But the nightmares were just worsening. Every time Mahin looked at Babak in the daytime, she shuddered with apprehension and discomfort. She had planned out her life meticulously and there was just no room left in her heart for more.

These were the thoughts that were occupying Mahin’s mind as she strolled in the park with the two children. A drop of rain fell on her nose and she looked up in time to see the flash of lightning cut through the sky. She opened her mouth to tell the children it was time to return home when she suddenly felt Babak’s hand slip from hers. All it took was one second yet for Mahin it seemed like an hour. She did not call out to Babak or turn to grasp his hand. Instead, she started walking away, her hand firmly gripping that of Ali, her real son.

Her heart was beating violently, so much so that her head began to throb. Her mind was racing with thoughts. She had not done anything wrong. Babak was her blood, her responsibility. Someone was bound to find the boy and call the police. It would be out of her hands. She could return to her peaceful life of before. There would be no more arguments with her husband. Hossein! What would she tell him? Well, she would figure out something. She had a quick tongue and even faster brain. She could take care of herself and once more, she would succeed.

She found that she had reached the gate of the park, hand in hand with Ali, as she struggled with her thoughts. She had not dared to look back, for fear that Babak would be running after her, asking her to wait until he caught up. She paused for a few moments at the gate, wondering if someone would call out after her, scream that she had left the little boy behind. But no sound came. With great difficulty, she finally turned her head and behind her, saw… noone. The rain was now drizzling and the park seemed deserted. There was no sign of Babak anywhere. Turning her head back, she resolutely marched out of the park with her son. Her only son.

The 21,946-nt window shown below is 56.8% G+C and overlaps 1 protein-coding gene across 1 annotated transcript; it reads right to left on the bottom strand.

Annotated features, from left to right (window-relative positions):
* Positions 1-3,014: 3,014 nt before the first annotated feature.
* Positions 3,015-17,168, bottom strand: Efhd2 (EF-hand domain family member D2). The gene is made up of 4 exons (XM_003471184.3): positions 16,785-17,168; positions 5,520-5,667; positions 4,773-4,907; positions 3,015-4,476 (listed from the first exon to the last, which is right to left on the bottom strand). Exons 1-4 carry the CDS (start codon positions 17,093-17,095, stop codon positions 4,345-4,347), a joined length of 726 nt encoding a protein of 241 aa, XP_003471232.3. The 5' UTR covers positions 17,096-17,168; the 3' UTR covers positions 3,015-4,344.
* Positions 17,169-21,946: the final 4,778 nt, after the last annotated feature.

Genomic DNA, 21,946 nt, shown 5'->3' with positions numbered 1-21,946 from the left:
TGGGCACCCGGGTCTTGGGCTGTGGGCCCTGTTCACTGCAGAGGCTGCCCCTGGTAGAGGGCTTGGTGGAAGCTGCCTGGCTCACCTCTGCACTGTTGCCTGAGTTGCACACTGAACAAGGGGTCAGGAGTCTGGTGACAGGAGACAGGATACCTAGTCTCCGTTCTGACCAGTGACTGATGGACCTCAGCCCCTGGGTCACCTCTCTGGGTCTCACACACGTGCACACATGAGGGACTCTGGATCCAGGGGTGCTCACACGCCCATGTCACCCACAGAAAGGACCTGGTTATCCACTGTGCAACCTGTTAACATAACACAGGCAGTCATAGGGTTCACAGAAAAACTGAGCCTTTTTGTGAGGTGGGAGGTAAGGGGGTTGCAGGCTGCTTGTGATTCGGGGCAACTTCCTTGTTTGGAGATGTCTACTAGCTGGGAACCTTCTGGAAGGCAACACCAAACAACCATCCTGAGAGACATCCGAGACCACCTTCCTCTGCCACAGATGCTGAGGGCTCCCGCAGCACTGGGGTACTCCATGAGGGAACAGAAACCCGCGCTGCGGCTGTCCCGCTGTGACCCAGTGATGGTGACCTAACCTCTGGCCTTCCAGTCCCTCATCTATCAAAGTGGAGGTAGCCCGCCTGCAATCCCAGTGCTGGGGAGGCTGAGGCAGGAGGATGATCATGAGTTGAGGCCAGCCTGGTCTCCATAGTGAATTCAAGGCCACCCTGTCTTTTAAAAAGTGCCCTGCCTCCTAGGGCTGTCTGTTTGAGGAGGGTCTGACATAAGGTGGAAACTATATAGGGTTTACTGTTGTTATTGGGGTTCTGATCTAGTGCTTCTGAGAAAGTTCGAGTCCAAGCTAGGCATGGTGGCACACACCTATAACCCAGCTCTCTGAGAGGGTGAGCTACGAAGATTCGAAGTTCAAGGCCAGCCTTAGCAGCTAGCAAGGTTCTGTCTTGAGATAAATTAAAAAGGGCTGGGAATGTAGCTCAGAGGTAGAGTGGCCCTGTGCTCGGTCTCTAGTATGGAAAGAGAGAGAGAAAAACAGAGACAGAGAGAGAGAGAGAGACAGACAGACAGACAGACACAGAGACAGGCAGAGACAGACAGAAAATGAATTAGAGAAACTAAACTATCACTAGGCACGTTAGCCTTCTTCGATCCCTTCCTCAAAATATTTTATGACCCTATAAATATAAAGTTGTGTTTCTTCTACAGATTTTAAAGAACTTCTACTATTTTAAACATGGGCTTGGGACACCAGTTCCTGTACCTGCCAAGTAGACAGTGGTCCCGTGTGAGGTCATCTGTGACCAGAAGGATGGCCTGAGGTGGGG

* * *

-- “ Lady, let me off. Let me off RIGHT NOW!”

-- “Why? What is the matter?”

Azadeh rolled her eyes. She couldn’t believe this. A woman. She had jumped into a woman’s car, without thinking, without realizing it.

-- “Khanoom-e- aziz, my dear lady, man hanooz dar khatta avvalam, I am still at Level One.” Azadeh cackled. “Hanooz be khatte dovvom naressidam, I haven’t ventured to Level Two just yet. Let me off this goddamn car right now.”

The driver was an elegant looking woman, maybe in her late thirties or early forties. She was definitely not from around here. And she also did not strike Azadeh as the pilgrim type that came from all over the country to pay homage to Imam Reza in Mashad. Who was she and what did she want?

-- “Young lady,” The strange woman replied “You are getting it all wrong. My name is Roxanne and I am a journalist from Tehran. All I want to do is talk to you. Ask a few questions.

It won’t take long. We’ll have a nice ride and I will pay you for your time. Better than be out in the rain at least, isn’t it?”